|Chris Christie eating a doughnut|
on the David Letterman show
Or that he's not fit for the Oval Office ... unless they widen the door?
While these monologue fillers may elicit a mild chuckle, are they really funny? And how do they affect people who are overweight and struggle just to get through the day?
Recently Jerry Seinfeld said he refuses to play college campuses any more because young people are so politically correct you can't make a joke without offending them. Our society in general has become so prickly and sensitive it's practically impossible to make a jab about any group without hurting someone's feelings.
That said, certain groups are off limits -- unless you are a member of that group. Which means gays can make jokes about gays, Latinos about Latinos, blondes about blondes, etc.
|Should Jimmy Kimmel |
pick on someone his own size?
If I were morbidly obese and had to hear fat jokes night after night, it would probably make me feel worse about myself. Which would make me depressed and less likely to take action to change my situation.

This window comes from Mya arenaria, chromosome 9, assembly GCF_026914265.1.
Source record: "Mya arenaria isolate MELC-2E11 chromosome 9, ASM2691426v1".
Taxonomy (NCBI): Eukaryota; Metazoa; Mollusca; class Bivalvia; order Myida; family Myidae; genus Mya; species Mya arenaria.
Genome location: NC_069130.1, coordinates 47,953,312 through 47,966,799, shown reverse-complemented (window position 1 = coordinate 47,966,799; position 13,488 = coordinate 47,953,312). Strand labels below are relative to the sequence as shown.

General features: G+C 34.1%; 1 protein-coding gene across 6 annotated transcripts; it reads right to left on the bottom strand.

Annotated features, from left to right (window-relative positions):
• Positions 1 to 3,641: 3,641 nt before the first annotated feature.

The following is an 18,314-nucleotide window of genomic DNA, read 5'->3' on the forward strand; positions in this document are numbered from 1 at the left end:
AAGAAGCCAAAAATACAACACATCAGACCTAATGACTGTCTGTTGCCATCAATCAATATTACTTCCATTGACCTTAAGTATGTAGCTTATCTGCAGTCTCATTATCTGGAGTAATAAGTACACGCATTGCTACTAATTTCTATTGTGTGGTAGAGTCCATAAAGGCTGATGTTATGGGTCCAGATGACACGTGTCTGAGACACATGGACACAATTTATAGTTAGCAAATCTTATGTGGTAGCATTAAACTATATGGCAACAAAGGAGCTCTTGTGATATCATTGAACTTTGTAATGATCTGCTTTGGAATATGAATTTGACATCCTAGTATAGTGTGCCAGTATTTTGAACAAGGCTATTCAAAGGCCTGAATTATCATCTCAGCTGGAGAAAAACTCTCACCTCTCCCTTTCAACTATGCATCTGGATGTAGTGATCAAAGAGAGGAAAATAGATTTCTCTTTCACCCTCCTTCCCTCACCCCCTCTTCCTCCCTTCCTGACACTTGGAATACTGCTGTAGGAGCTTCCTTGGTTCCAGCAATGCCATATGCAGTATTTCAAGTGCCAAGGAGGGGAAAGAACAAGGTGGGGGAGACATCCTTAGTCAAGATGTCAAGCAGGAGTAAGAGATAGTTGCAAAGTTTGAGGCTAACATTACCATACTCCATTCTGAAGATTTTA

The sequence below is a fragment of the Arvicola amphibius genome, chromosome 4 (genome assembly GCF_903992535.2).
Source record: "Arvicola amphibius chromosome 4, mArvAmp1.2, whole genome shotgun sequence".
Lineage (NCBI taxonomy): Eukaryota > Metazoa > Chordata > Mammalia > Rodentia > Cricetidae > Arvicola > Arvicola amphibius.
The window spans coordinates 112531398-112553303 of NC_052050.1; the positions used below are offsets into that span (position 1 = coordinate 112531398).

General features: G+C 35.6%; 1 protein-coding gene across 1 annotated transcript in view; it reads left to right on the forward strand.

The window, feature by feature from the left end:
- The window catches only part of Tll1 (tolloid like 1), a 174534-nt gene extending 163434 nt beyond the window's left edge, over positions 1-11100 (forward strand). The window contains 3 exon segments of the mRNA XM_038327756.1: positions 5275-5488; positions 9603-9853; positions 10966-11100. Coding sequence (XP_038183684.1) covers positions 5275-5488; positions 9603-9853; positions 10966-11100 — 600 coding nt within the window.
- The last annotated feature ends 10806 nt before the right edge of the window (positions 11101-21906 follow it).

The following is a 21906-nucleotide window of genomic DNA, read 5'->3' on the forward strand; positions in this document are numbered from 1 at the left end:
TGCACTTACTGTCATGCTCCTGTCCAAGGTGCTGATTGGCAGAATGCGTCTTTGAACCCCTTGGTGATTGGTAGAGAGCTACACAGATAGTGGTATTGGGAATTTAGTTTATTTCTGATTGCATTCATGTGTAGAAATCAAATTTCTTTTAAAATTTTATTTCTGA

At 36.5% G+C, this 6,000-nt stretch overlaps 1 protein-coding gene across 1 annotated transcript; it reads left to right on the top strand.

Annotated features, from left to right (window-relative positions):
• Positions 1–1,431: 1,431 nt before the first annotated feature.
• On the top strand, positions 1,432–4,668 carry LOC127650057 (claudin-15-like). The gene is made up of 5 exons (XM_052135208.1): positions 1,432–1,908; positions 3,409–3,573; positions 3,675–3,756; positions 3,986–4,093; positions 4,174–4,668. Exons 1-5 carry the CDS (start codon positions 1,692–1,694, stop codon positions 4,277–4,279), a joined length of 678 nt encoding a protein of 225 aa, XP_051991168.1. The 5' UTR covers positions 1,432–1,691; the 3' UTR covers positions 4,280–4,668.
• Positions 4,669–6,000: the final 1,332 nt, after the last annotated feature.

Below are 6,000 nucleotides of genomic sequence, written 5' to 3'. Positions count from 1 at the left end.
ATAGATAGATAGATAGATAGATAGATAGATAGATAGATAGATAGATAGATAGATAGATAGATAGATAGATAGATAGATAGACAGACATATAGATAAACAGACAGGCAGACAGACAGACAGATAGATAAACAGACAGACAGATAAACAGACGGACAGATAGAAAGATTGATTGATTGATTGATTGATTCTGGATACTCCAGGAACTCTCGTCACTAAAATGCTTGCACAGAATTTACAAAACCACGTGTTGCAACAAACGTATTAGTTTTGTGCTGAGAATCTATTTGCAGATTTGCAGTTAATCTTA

I would also be subject to discrimination by people who judge others based on their weight.
"Overweight people have much less of a chance of getting a job, they have much less of a chance of keeping a job ... (and) they are paid less than those who are thin," David Birdsell, dean of the School of Public Affairs at Baruch College in New York, told ABC News. "In this era of exercise, we impute moral failings to people who don't rein in their weight."
Still, it's not a comedian's job to make society fair or increase the self-esteem of people who don't fit a socially ideal mold. Whether in good taste or not, comedians like Jimmy Kimmel will continue making jokes about Chris Christie and other outliers when the audience stops laughing.